skovachev/fakefactory

A model factory package for Laravel 4 with expressive API for creating custom tailored dummy objects

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Language: PHP

1.0.0 2014-03-16 23:04 UTC

README

This is a Laravel 4 package that makes the process of generating fake data models a breeze. It will enable you to quickly generate data for your tests or just to seed your application's database for UI review.

Installation

You'll need to add the package to you composer.json file.

"require-dev": {
    "skovachev/fakefactory": "dev-master"
}

Then you need to run composer install to download the package contents and update the autoloader.

Once it's installed you will need to register its service provider with your application. Open up app/config/app.php and add the following update your providers key.

'providers' => array(
    'Skovachev\Fakefactory\FakefactoryServiceProvider',
)

You'll also need to update your aliases key as well.

'aliases' => array(
    'Fakefactory' => 'Skovachev\Fakefactory\Facade',
)

That's it.

Please note that this packages requires Faker.

Fakefactory

The Fakefactory is the main class that you'll be using. It's responsible for create the fake models for your application. When it's instructed to create a model it will query the database for any information about that model's attributes and relations to other models. Based on that and any information provided by Faker objects it will create a model instance.

Usage

Here are several examples as how you can use the Fakefactory to create model instances.

$user = Fakefactory::make('User');

The above example creates a User model instance, but without saving it to the database. To create a model and save it one go use:

$user = Fakefactory::create('User');

Extracting model data from the database

The Fakefactory will try to extract any data it can about your model from the database. It will extract column names and types and based on that select appriate value generation methods. It will also be able to determine any related models based on foreign keys present on the model's table. You can edit the default value generation rules by editing the modules configuration. You'll need run the following code to publish the configration into your config folder:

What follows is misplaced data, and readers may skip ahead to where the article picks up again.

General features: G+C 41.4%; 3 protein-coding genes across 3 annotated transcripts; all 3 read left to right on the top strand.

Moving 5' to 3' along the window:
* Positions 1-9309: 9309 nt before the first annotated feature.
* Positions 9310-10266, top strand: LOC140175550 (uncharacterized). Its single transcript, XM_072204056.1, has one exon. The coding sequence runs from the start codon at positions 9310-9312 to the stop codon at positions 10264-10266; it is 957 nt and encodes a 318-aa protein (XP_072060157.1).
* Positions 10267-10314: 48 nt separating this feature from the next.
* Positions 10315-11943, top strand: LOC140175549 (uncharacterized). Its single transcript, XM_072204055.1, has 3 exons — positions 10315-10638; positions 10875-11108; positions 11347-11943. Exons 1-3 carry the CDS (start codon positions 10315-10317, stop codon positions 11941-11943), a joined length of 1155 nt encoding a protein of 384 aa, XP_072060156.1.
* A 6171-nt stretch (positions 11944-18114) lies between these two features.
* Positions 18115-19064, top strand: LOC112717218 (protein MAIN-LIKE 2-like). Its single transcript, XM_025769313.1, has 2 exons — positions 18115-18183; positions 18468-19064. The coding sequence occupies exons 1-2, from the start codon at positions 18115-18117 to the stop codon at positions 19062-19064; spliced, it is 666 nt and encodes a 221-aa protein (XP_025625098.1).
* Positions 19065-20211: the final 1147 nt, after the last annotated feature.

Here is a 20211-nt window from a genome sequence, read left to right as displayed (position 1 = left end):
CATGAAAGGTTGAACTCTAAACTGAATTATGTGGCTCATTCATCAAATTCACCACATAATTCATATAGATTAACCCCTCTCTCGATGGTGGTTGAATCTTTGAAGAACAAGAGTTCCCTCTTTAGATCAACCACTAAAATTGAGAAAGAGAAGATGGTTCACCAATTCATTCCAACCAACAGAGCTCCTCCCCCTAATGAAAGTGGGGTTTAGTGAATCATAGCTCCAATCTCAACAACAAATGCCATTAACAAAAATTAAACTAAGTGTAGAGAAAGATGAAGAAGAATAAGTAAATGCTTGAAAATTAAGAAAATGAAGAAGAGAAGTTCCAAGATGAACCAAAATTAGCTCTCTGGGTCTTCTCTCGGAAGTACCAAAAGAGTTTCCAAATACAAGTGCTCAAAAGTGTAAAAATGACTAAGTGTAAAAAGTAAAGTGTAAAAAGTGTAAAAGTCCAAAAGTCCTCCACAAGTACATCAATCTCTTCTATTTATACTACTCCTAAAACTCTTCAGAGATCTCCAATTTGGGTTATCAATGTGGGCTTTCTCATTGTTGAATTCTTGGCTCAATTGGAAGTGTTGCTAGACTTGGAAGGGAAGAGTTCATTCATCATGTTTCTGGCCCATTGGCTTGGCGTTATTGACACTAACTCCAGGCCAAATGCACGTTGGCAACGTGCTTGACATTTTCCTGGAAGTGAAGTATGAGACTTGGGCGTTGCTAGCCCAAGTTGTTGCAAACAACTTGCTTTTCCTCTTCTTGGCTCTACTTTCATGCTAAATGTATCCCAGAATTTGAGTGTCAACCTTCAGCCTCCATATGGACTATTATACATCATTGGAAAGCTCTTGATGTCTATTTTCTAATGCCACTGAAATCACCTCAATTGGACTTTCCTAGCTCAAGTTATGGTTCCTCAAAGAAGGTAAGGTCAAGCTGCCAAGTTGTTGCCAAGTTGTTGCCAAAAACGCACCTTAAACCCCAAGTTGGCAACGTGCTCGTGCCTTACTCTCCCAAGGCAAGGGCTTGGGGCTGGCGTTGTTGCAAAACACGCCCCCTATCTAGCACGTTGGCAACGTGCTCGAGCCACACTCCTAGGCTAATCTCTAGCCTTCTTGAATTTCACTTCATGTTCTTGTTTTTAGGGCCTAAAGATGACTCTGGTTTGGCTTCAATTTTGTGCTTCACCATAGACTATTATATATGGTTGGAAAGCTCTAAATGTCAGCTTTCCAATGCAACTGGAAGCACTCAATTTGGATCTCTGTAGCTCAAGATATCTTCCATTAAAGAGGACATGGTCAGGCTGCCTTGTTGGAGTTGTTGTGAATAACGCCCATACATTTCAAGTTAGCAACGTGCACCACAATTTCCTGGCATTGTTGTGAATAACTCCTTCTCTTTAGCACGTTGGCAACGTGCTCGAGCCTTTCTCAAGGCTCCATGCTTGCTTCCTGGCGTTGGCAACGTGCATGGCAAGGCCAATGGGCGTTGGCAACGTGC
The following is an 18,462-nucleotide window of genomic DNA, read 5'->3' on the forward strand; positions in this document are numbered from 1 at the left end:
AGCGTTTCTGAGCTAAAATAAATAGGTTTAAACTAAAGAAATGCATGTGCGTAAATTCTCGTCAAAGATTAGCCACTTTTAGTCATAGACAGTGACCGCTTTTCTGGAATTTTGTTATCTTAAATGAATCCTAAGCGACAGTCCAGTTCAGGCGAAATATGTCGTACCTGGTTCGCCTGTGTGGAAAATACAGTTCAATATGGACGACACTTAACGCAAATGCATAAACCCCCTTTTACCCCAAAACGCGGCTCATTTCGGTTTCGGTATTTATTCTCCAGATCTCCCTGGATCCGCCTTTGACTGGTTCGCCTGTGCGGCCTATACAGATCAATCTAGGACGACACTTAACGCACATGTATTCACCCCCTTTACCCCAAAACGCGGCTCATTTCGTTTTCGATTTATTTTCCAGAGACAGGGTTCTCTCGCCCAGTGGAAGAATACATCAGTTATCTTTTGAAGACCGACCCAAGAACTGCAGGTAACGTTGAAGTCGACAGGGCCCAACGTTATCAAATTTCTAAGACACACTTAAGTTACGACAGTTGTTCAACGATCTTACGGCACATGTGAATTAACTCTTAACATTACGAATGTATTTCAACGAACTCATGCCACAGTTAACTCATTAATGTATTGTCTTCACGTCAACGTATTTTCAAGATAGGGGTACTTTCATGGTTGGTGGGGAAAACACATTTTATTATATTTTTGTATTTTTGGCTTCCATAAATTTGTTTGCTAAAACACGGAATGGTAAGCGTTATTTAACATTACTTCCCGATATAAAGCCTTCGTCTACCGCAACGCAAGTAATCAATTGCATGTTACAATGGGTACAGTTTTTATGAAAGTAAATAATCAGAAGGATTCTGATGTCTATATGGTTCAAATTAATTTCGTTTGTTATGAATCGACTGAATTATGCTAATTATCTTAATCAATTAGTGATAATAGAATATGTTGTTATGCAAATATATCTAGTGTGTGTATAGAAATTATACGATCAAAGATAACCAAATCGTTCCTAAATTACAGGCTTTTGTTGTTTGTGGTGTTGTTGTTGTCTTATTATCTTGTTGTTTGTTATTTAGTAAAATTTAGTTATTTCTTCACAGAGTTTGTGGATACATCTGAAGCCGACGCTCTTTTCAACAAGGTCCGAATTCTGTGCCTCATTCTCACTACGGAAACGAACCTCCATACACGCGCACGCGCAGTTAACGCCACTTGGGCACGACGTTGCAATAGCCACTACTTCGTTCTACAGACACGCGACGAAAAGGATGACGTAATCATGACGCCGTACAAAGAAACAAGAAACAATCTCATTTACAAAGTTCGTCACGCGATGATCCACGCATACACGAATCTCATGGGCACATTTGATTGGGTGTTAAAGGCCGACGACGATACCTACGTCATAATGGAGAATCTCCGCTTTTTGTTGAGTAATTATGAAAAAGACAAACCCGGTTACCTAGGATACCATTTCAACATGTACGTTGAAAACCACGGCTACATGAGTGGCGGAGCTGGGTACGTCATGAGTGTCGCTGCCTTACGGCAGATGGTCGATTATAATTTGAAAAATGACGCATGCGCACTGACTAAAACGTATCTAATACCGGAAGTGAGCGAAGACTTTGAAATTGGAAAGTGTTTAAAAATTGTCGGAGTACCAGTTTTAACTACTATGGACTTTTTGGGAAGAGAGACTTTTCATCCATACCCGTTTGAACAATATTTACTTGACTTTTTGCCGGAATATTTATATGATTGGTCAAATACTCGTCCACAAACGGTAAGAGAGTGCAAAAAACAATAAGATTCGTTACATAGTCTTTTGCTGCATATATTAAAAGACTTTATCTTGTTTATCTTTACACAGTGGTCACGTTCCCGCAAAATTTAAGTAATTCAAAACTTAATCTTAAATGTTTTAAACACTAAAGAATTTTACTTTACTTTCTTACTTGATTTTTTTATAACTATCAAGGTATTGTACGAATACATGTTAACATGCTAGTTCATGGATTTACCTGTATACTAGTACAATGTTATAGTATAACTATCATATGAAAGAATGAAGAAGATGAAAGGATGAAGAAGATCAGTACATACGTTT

php artisan config:publish skovachev/fakefactory

ID generation

By default the Fakefactory will not generate ID attributes for your models. This however can be changed either in the package config.php file or by using the following build option:

$user = Fakefactory::generateId()->create('User');

This build option can also be used as a one time override of the configuration. If you had it enabled by default you could then disable it for a single model instance:

$user = Fakefactory::generateId(false)->create('User');

Override attributes

In some cases you'd want to override some attributes with specific values instead of using the fake values generated by the factory. You can do that with the overrideAttributes build option.

$user = Fakefactory::overrideAttributes(['username' => 'foobar'])->make('User');

Alternatively, you can provide overrides in the make / create method as well.

$user = Fakefactory::make('User', ['username' => 'foobar']);

Generate relation models

In some cases you may want to generate a model along with a related model and insert both of them. This can be done with the with build option.

$user = Fakefactory::with('posts')->make('User');

In the above example the factory will generate a Post model and attach it to the User model based on their relation type. You can also override attributes of the related model by nesting the like in the following example:

$user = Fakefactory::with('posts')->make('User', [